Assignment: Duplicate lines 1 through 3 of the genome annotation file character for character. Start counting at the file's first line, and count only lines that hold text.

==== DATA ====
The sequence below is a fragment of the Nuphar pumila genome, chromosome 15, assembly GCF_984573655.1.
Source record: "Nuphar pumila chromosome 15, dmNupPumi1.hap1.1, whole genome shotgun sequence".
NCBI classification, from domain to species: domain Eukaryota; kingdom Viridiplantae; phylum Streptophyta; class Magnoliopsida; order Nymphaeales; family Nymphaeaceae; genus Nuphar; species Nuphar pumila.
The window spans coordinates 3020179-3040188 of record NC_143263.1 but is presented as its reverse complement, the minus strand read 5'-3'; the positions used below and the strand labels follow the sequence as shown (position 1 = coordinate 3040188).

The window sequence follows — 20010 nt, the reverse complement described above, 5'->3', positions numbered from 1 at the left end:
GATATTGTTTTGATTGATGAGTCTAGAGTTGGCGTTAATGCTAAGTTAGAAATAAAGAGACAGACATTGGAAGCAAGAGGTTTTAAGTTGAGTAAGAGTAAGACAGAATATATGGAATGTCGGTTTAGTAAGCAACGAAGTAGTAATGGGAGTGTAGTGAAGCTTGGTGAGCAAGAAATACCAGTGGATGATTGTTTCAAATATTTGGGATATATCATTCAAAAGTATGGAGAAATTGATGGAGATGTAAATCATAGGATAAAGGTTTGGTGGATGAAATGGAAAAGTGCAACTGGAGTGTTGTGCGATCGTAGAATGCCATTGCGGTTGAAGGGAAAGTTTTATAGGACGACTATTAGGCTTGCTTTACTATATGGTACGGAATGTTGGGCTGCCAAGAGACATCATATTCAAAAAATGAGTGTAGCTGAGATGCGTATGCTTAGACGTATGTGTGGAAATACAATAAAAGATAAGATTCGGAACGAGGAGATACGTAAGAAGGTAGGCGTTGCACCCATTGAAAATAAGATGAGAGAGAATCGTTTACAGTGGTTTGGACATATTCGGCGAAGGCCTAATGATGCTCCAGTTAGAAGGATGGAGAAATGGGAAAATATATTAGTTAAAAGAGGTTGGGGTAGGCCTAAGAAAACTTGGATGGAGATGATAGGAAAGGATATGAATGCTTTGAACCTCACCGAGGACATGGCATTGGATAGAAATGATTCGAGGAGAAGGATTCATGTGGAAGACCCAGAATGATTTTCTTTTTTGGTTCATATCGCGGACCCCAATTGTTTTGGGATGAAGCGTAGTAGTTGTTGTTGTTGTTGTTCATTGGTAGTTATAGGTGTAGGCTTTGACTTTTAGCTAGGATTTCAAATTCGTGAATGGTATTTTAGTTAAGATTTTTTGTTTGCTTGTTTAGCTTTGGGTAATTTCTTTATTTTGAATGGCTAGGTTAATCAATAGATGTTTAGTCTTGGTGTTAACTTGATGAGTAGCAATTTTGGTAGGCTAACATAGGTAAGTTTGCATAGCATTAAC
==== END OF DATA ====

The sequence below is a fragment of the Nuphar pumila genome, chromosome 15, assembly GCF_984573655.1.
Source record: "Nuphar pumila chromosome 15, dmNupPumi1.hap1.1, whole genome shotgun sequence".
NCBI classification, from domain to species: domain Eukaryota; kingdom Viridiplantae; phylum Streptophyta; class Magnoliopsida; order Nymphaeales; family Nymphaeaceae; genus Nuphar; species Nuphar pumila.